The fans were breaking out the lunch provisions by the time Leconte won, 4-6, 6-3, 7-5, 6-2.

"I like to play on the outside courts," Leconte said. "At Wimbledon I played my matches on Court Two and they say it was a bad court, but I won all my matches there. The Grandstand and the Stadium are different. They are slow."

During the match, Leconte frequently cocked his ear toward the sound of a bell--an ice cream truck that was prowling through a nearby park.

"Did I hear the bell?" Leconte said. "Yes, it was loud."

By the time the second match began, fans had spilled out of the bleachers and were ringing the court, hanging over the low chain fence. Others, three deep, were peering through the green netting at both ends of the court. Gabriela Sabatini was about to play, and most of the males in the vicinity had homed in on Court 16.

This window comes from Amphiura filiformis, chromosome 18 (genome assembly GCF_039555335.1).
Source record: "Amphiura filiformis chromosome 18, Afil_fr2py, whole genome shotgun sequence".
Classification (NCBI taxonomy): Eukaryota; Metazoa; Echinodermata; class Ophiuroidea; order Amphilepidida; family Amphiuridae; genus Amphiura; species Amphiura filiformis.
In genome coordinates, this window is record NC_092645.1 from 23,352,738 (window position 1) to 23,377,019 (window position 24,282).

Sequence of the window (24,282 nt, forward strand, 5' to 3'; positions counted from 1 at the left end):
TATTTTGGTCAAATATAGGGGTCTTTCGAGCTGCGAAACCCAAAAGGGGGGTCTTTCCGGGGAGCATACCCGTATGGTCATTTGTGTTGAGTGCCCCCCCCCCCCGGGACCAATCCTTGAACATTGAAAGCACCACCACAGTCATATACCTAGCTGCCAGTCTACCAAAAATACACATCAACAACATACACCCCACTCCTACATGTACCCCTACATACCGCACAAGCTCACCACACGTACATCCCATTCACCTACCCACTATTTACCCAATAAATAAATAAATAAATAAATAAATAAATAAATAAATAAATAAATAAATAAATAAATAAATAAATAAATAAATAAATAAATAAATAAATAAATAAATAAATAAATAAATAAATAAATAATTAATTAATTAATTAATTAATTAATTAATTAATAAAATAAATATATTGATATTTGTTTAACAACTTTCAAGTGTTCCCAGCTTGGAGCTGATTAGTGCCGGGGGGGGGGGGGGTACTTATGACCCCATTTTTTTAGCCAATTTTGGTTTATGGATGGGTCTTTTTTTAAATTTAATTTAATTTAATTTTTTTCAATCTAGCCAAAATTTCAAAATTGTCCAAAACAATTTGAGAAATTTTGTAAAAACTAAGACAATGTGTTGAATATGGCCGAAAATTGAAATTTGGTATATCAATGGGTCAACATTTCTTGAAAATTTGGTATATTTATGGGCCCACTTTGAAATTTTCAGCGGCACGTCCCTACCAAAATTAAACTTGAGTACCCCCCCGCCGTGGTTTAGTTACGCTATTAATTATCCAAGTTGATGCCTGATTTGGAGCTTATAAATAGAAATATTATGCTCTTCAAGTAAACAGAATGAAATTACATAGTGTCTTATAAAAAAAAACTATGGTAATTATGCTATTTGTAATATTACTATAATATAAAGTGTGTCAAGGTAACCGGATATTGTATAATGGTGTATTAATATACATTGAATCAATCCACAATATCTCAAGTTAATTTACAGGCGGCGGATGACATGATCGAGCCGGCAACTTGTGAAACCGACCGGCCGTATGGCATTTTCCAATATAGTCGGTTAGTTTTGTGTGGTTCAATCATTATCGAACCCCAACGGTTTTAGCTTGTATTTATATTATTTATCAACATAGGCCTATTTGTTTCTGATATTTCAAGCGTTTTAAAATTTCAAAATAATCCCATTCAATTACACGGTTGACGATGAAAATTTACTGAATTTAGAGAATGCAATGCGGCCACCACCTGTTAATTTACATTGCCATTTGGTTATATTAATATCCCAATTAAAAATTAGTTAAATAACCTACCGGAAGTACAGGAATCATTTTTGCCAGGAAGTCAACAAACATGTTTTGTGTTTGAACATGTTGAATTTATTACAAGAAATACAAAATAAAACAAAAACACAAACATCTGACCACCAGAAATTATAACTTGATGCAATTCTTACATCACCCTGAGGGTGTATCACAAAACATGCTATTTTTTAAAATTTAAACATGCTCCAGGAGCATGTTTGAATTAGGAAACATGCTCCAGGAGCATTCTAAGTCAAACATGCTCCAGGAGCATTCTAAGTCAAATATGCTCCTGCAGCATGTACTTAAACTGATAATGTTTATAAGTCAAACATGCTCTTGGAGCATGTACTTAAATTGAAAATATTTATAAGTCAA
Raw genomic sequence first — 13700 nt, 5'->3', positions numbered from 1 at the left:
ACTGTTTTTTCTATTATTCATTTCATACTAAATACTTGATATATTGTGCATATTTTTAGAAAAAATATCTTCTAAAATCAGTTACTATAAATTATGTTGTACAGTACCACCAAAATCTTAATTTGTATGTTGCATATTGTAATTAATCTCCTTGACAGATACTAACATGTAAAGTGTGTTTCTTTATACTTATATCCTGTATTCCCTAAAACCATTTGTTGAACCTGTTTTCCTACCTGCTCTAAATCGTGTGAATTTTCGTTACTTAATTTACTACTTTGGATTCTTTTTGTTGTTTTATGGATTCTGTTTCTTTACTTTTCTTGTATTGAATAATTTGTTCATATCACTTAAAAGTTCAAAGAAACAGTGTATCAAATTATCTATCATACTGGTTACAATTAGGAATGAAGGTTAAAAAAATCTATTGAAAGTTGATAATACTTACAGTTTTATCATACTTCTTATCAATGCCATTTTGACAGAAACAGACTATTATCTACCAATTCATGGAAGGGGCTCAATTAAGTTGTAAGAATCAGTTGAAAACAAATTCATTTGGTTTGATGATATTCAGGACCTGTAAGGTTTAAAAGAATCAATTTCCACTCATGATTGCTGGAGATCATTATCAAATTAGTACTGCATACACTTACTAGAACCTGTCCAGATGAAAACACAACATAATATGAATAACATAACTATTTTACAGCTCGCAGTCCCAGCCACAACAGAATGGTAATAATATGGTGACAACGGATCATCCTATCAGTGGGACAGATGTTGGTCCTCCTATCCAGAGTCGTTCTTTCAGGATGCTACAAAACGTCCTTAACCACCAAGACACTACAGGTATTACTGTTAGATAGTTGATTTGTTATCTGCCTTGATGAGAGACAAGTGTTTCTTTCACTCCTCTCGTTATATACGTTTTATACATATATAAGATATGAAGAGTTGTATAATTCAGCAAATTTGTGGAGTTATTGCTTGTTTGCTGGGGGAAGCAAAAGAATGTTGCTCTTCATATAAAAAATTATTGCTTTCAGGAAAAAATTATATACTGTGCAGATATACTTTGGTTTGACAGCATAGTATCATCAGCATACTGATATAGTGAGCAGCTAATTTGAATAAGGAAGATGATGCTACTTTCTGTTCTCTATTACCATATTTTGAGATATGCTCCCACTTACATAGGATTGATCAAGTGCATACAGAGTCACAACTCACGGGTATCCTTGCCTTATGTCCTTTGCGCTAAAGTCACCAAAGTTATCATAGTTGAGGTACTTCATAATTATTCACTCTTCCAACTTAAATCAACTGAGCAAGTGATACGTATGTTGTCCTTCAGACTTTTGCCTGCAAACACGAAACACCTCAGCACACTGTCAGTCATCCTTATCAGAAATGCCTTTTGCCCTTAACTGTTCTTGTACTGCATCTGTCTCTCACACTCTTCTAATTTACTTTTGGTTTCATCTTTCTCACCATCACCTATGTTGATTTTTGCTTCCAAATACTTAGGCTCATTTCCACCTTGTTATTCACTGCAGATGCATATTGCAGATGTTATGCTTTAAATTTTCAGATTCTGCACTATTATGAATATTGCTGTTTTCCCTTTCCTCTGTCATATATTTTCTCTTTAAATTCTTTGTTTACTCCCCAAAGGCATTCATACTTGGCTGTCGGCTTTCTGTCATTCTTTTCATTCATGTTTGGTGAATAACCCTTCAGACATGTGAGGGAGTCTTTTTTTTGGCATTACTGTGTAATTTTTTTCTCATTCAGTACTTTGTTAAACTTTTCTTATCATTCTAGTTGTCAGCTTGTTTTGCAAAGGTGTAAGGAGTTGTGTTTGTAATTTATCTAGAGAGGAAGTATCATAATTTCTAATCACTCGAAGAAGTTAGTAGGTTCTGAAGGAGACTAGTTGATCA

Sabatini beat Katarina Maleeva, 7-5, 6-2, much to the delight of the partisan fans. Sabatini said she thought it was just fine out on Court 16, maybe a little loud.

The noise level of her match was nothing compared to the volume of the next match. In the men's singles, Andrei Chesnokov had the misfortune of drawing Marcel Freeman, who is from Port Washington, N.Y. Chesnokov is from the Soviet Union.

That Chesnokov won, 1-6, 6-3, 4-6, 6-1, 6-3, is a tribute to his concentration. The Court 16 fans did all they could to let the Soviet know which player was the crowd favorite.

Freeman had something to do with it, however, as he had packed the stands with friends and family.